I found myself in a sea of 30,000 other people last week at Dreamforce. The conference was truly unlike any other tech event as it isn’t often that you see President Bill Clinton and Stevie Wonder take the stage. However, beyond having star power at the event, the topics were timely, the discussions were interesting, and the SMBs shift towards the cloud was prominent.
Amongst other announcements during his keynote address, Marc Benioff, Chairman and CEO of salesforce.com, referenced an application that HR employees can use to access a backend database by scanning a barcode. Of course, the ABBYY folks’ ears perked up when we heard this, not only because of its relevance to capture, but also because of the growth opportunity that this one application displayed within the SMB. This was just a barcode scanner; imagine the possibilities that full capture technologies have to offer for SMBs. As interesting as this mention was in Marc’s address, even more interesting to us was that most people don’t even realize that the technology can go far beyond a barcode. In discussing the topic with technology providers at the conference, we found that most people don’t know that document capture can be done with a variety of environmentally captured images, not just barcodes.
More mainstream consumer applications like Google Goggles are serving as a driving force for capture technology by demonstrating the possibilities at a very basic level. As engineers experience the benefits on their personal devices they are simultaneously realizing that capture can offer much more in an enterprise application. Interestingly enough, we are often asked by journalists, partners, customers and others if we see Google as competition to our customers. Our answer? Sure, Google Goggles offers solutions like business card reading, imaging searches, and menu translation. However, it’s important to realize that these use cases segue directly into the more complex technologies that our industry offers. Google Goggles offers developers a platform to explore the technology, spark interest, and integrate small capabilities. It is for this reason that we welcome Google’s technology and see it as an educating force for developers like the ones present on the Dreamforce Expo floor.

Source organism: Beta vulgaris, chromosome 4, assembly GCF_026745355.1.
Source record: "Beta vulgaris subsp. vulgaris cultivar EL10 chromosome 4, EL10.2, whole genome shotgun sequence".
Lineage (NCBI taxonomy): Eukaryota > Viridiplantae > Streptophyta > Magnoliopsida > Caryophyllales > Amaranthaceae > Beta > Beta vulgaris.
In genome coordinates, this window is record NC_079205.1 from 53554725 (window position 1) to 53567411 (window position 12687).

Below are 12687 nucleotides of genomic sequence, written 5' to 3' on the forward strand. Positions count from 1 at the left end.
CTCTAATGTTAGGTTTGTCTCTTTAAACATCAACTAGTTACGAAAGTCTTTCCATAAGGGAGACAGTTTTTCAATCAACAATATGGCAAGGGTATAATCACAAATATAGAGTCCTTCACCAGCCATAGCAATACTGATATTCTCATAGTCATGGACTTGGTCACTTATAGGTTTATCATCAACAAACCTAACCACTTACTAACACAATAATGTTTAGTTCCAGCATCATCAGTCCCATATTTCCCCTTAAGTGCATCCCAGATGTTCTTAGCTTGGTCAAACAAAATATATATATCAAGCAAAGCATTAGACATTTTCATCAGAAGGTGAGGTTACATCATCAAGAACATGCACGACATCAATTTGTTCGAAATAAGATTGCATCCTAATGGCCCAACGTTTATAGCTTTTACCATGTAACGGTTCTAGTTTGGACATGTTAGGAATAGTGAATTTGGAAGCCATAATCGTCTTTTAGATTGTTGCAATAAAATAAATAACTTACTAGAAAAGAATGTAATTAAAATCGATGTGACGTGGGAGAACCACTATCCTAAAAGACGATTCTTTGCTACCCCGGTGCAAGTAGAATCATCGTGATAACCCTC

The trend of (unused) capture capabilities was also discussed in the Cloud Expo, which represented the more than 50,000 applications available on salesforce.com AppExchange. Interestingly, in our discussions at the event we found that more often than not, developers are not integrating capture into applications. Today, most of these applications leverage mobile devices for primarily push functions – viewing documents or delivering database information. However, the light bulb is beginning to brighten and people are beginning to understand that mobile phones can be used for more than just viewing documents. It is a tool that we can use to pull and push content and actually create documents. This will come to fruition as people begin to manage their work lives the same way they manage their home and social lives…via mobile devices.
As I mentioned in last week’s post, our industry has some market education work to do. It is evident that cloud application developers are eager to expand their hardware footprint and adopt mobile devices, however, there is a lack of understanding how they can use these devices, beyond being a simple tool to view reports or document, to created added value.
Did you make it to Dreamforce this year? If so, what themes did you find interesting?
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